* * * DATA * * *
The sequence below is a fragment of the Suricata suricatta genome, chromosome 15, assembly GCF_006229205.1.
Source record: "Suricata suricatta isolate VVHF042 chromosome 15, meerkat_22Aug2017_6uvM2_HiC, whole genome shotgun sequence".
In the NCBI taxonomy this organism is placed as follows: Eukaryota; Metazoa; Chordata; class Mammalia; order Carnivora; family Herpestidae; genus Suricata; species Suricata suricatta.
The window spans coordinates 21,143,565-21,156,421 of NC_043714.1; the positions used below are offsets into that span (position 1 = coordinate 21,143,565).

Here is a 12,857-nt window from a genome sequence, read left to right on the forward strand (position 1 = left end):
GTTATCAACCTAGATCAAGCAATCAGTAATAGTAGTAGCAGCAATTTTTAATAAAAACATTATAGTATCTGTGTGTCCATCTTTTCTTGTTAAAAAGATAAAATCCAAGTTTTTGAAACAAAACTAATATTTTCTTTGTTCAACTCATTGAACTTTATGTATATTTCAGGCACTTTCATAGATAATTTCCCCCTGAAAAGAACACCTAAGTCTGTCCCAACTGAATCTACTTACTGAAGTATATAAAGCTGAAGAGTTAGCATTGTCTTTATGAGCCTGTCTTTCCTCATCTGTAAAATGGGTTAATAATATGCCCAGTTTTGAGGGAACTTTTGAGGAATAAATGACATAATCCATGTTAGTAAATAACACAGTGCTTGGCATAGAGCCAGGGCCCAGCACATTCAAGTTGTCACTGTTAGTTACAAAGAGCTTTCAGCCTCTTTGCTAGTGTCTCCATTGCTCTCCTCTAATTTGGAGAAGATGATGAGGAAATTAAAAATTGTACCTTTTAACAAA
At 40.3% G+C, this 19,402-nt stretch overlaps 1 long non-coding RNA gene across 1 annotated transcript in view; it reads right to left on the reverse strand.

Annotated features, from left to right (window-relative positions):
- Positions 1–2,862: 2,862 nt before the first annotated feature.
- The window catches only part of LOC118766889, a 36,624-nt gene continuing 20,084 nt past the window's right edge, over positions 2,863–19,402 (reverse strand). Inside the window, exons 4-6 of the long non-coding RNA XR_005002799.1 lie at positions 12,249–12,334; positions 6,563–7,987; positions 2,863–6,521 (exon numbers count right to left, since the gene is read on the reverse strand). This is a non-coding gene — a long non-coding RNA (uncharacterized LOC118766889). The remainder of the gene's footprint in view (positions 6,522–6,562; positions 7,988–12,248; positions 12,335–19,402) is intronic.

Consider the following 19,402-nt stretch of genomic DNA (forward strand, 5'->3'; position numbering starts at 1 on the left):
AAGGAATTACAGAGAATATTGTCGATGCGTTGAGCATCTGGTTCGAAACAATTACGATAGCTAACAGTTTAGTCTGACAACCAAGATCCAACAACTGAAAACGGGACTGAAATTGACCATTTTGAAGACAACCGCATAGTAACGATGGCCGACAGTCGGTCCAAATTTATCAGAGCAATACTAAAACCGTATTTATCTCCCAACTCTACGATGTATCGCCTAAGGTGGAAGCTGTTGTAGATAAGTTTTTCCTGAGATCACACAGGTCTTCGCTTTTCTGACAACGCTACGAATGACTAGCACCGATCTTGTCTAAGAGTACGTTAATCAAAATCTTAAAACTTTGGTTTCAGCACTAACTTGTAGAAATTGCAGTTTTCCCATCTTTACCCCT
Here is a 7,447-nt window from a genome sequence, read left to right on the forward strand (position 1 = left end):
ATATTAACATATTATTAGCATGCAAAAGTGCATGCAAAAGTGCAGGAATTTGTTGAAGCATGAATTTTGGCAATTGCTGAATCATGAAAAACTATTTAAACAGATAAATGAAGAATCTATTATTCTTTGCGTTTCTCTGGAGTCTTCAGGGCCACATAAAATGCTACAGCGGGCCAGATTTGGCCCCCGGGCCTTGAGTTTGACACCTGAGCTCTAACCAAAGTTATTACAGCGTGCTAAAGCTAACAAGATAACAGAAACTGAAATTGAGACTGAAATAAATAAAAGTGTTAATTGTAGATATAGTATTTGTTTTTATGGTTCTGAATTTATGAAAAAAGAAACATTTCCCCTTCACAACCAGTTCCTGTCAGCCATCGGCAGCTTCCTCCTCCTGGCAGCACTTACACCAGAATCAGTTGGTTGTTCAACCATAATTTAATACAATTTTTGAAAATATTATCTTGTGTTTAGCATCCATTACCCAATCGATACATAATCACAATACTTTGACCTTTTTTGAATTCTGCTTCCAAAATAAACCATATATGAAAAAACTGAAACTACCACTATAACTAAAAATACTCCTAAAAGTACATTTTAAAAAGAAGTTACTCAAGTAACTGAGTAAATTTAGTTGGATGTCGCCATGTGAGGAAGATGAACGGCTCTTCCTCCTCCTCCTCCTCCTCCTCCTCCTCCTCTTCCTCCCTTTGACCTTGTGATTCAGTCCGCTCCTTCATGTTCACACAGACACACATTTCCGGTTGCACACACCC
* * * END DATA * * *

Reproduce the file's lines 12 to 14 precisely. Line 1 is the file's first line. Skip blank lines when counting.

AAGGAATTACAGAGAATATTGTCGATGCGTTGAGCATCTGGTTCGAAACAATTACGATAGCTAACAGTTTAGTCTGACAACCAAGATCCAACAACTGAAAACGGGACTGAAATTGACCATTTTGAAGACAACCGCATAGTAACGATGGCCGACAGTCGGTCCAAATTTATCAGAGCAATACTAAAACCGTATTTATCTCCCAACTCTACGATGTATCGCCTAAGGTGGAAGCTGTTGTAGATAAGTTTTTCCTGAGATCACACAGGTCTTCGCTTTTCTGACAACGCTACGAATGACTAGCACCGATCTTGTCTAAGAGTACGTTAATCAAAATCTTAAAACTTTGGTTTCAGCACTAACTTGTAGAAATTGCAGTTTTCCCATCTTTACCCCT
Here is a 7,447-nt window from a genome sequence, read left to right on the forward strand (position 1 = left end):
ATATTAACATATTATTAGCATGCAAAAGTGCATGCAAAAGTGCAGGAATTTGTTGAAGCATGAATTTTGGCAATTGCTGAATCATGAAAAACTATTTAAACAGATAAATGAAGAATCTATTATTCTTTGCGTTTCTCTGGAGTCTTCAGGGCCACATAAAATGCTACAGCGGGCCAGATTTGGCCCCCGGGCCTTGAGTTTGACACCTGAGCTCTAACCAAAGTTATTACAGCGTGCTAAAGCTAACAAGATAACAGAAACTGAAATTGAGACTGAAATAAATAAAAGTGTTAATTGTAGATATAGTATTTGTTTTTATGGTTCTGAATTTATGAAAAAAGAAACATTTCCCCTTCACAACCAGTTCCTGTCAGCCATCGGCAGCTTCCTCCTCCTGGCAGCACTTACACCAGAATCAGTTGGTTGTTCAACCATAATTTAATACAATTTTTGAAAATATTATCTTGTGTTTAGCATCCATTACCCAATCGATACATAATCACAATACTTTGACCTTTTTTGAATTCTGCTTCCAAAATAAACCATATATGAAAAAACTGAAACTACCACTATAACTAAAAATACTCCTAAAAGTACATTTTAAAAAGAAGTTACTCAAGTAACTGAGTAAATTTAGTTGGATGTCGCCATGTGAGGAAGATGAACGGCTCTTCCTCCTCCTCCTCCTCCTCCTCCTCCTCCTCTTCCTCCCTTTGACCTTGTGATTCAGTCCGCTCCTTCATGTTCACACAGACACACATTTCCGGTTGCACACACCC